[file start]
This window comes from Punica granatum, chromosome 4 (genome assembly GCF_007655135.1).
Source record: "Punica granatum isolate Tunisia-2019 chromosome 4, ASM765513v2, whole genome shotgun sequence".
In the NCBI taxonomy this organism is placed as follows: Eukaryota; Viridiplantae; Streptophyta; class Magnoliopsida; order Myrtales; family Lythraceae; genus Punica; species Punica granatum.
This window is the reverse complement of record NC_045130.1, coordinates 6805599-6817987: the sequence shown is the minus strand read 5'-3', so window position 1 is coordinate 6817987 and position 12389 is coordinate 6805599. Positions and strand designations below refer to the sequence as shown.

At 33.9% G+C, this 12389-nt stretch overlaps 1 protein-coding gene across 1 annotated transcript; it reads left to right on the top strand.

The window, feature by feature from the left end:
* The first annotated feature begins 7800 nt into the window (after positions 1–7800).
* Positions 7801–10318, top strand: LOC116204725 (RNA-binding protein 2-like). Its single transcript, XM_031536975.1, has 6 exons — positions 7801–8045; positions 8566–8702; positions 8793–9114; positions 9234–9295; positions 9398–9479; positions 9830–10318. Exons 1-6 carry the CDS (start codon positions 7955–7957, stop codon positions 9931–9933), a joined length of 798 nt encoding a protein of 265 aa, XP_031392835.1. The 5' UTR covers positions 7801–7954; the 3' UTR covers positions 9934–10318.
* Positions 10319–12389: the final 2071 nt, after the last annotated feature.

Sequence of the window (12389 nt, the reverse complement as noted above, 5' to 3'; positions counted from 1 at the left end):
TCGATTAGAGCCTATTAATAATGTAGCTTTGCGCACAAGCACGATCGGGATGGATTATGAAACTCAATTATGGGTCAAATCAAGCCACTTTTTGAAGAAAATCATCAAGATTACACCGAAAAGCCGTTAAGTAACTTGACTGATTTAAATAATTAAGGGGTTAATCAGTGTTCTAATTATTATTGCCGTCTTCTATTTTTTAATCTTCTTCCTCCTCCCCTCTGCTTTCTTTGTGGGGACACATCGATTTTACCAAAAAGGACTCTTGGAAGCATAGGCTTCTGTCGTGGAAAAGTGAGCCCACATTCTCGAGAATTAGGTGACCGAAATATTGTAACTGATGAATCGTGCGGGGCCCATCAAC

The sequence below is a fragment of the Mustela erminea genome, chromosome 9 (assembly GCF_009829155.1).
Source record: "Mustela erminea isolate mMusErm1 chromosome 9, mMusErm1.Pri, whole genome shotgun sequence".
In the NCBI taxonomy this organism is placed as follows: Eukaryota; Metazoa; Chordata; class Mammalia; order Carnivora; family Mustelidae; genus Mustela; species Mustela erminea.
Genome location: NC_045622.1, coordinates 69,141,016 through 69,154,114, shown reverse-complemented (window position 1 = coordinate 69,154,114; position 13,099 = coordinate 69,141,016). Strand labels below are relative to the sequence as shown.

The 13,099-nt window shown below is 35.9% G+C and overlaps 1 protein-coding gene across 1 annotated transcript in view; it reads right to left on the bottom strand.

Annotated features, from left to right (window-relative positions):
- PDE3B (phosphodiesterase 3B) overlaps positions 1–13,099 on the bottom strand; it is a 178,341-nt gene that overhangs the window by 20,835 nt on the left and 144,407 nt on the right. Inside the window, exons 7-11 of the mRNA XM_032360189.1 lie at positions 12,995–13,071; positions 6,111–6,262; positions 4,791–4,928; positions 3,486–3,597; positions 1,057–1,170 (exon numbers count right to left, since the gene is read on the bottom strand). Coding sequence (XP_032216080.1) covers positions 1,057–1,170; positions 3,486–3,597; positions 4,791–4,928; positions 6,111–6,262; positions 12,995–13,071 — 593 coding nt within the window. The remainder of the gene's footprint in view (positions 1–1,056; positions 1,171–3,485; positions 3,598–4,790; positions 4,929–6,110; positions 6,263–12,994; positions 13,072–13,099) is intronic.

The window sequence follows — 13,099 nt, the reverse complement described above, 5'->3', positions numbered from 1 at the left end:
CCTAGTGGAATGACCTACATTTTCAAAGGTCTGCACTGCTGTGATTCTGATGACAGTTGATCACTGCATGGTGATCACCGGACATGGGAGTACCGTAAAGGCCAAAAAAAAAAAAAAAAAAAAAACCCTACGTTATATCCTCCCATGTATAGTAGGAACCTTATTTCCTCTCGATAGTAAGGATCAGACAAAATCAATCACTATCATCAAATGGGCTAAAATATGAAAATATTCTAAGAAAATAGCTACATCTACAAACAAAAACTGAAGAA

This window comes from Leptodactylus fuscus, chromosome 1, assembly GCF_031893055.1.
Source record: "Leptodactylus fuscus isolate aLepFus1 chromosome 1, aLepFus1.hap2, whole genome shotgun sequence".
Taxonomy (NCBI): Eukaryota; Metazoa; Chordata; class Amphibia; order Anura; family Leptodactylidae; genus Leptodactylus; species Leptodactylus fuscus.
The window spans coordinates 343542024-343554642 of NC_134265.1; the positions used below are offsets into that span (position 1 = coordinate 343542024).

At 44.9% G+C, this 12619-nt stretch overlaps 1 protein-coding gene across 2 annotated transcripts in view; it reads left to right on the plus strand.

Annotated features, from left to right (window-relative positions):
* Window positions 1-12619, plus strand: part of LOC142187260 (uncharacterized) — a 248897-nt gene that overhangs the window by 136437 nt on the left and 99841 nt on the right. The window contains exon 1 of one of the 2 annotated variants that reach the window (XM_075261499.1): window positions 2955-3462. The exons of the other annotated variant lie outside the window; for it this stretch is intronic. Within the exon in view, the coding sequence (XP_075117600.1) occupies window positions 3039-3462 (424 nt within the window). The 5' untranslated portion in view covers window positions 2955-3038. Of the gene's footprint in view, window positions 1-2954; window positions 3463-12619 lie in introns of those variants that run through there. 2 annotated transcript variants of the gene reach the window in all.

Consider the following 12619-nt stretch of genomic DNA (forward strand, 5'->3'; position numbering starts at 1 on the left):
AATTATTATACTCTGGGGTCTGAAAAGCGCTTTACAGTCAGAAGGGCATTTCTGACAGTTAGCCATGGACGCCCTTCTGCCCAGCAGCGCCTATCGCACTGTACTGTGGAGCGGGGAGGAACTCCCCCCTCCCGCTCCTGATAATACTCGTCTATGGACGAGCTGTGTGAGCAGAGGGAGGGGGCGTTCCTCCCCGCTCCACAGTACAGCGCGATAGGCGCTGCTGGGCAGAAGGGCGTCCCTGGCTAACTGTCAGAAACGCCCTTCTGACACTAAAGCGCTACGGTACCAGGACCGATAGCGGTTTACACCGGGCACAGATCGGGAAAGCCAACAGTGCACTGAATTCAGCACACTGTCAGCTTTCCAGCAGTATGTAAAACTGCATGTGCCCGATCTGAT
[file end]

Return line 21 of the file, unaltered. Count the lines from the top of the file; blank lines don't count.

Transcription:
This window comes from Leptodactylus fuscus, chromosome 1, assembly GCF_031893055.1.